Every second, smoking kills one person in the world. According to a WHO report published in 2000, 15,000 people die every year in Nepal because of cigarette smoking. Nepal stands ahead in countries with female smokers. The world celebrated anti-tobacco day this week and while various anti-smoking awareness programs have been conducted in Nepal as well, the impact remains limited.
The Bhaktapur Cancer Hospital was established by Nepal Cancer Relief Society and the state runs the BP Memorial Cancer Hospital in Bharatpur. But these two institutions are not enough to combat the impact of smoking. The society has been conducting awareness programs in 42 districts through its branches, and plans to establish cancer hospitals in all five regions. Operations have already begun in Lagankhel and Butwal.
A fund has also been established for anti-tobacco activities whereby one paisa from every cigarette is contributed to the fund and so far Rs 450 million has been collected. Ironically, the government recently provided Rs 270 million to support Janakpur Cigarette Factory. The state has to shun this duplicity and look to provide alternate employment to the people involved in the tobacco industry.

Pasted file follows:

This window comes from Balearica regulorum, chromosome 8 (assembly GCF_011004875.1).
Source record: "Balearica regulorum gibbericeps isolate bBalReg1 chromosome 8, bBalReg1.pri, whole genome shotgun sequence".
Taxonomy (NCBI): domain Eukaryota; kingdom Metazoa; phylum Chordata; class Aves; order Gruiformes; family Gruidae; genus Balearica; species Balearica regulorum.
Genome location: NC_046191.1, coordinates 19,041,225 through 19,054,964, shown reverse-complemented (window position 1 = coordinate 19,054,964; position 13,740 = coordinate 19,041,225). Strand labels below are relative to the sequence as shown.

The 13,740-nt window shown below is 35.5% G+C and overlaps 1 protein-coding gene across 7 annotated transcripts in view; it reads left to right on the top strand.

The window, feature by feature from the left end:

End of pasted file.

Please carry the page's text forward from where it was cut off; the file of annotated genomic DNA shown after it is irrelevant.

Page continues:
In the long run, we need to move towards being a tobacco-free country. Bhutan has set an example by implementing strict anti-smoking laws. We need to raise awareness, prohibit sale and distribution of tobacco and take action against cigarette manufacturers. A bill for tobacco control is expected to be implemented next month but the strength of the tobacco mafia preventing its implementation cannot be underestimated.